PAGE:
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As a young, aspiring Darwin footballer, Ron Chin’s life was upended by the Japanese bombings in 1942 which resulted in the civilian population being evacuated.

The Chin family was split across several cities and 18-year-old Ron enlisted in the RAAF in Adelaide, before being deployed to Sydney in 1944 as a Leading Aircraftman and radio technician in the RAAF HQ Telecom Unit.

After the war he returned to join the Darwin Buffaloes, playing senior football for 10 years, winning 4 premierships in the 1950’s and earning the nickname “The Flying Chinaman” for his speed.

Nightcliff legend Bennie Lew Fatt recalls being enthralled by Ron Chin: ‘it was one of the great sights to see the “Flying Chinaman” scooting down the wing. He was very quick.’

Northern Territory musician and storyteller Ted Egan recalls his friend ‘Hoonga’s playing style: ‘He was fast, a safe mark, great drop kick and great contester for the ball, a dynamic Aussie rules footballer.’

Ron’s battles with Bruce Potts from Wanderers became the stuff of Darwin legend according to Egan: ‘When Buffaloes played Wanderers, that was the matchup the spectators talked about and they had wonderful battles - on those days you would see “Hoonga” at his best,’

‘What a man: tall, handsome, a great athlete, a great singer, very funny and generous and without any malice. “Hoonga” is one of the great Territorians.’ Egan explains.

Ronald Chin was born in 1926 in Emungalan in Katherine, 260 kilometres south of Darwin, the son of Chin Loong Tang whose father Ching Mee Leung had migrated from Toishan in Canton via America before settling in Pine Creek.

His mother Lizzie Chin was the daughter of one of the Northern Territory’s most famous Chinese Australians – Granny Lum Loy, who was such a famous market gardener that she has a street named after her in Gungahlin in Canberra.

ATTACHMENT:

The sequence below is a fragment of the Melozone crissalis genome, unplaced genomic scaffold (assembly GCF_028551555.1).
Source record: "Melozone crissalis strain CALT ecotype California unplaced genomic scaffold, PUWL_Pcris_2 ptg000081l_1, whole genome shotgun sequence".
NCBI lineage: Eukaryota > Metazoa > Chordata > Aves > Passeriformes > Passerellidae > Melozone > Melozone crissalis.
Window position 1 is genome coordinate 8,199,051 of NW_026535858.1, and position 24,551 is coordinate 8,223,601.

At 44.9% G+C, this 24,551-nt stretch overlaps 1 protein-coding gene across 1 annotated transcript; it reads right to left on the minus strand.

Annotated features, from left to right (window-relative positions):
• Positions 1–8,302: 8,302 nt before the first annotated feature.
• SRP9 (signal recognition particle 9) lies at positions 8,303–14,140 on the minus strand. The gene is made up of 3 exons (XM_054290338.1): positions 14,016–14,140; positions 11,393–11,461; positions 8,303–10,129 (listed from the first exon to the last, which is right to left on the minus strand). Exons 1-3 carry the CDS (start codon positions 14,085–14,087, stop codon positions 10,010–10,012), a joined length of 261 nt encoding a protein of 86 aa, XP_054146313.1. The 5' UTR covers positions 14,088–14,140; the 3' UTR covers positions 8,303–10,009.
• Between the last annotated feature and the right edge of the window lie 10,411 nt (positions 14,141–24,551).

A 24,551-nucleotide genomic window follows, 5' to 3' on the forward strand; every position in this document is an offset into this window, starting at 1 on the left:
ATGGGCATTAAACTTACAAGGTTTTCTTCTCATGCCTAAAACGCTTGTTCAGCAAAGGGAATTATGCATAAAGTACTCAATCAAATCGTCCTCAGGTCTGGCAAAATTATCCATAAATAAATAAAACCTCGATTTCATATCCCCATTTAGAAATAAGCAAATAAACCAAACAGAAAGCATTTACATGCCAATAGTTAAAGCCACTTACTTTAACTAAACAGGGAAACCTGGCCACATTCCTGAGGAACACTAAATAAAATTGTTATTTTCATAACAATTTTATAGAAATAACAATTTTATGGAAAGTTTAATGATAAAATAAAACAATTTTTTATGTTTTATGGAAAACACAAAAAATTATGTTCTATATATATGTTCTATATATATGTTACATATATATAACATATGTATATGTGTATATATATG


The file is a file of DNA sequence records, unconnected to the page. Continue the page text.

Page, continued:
The Chin family moved from Emungalan to Darwin in the 1930’s and opened a general store and Ron roamed the streets of multicultural pre-war Darwin where the Chinese community were at the centre of mercantile and social life.

Egan recalls everyone looking forward to Granny Lum Loy’s daily run from her market garden on the outskirts of Darwin into the city area: ‘She would be an amazing sight coming down the street in a white shirt, Chinese black pants, big hat and a big smile, carrying the Chinese ‘Yoke’ balancing two baskets full of vegetables and fruit – she would talk in broken English or Chinese, we didn’t care – we loved her spirit.’

Ron played football in high school and was fully integrated into Darwin life until it was shattered by the Japanese bombing.

Ron’s son Roland feels that his father’s legacy in football helped his family: ‘My father was well respected for his football talents, and it brought respect to our family,’

‘But he would never tell you how good he was – I had to find out from other people.’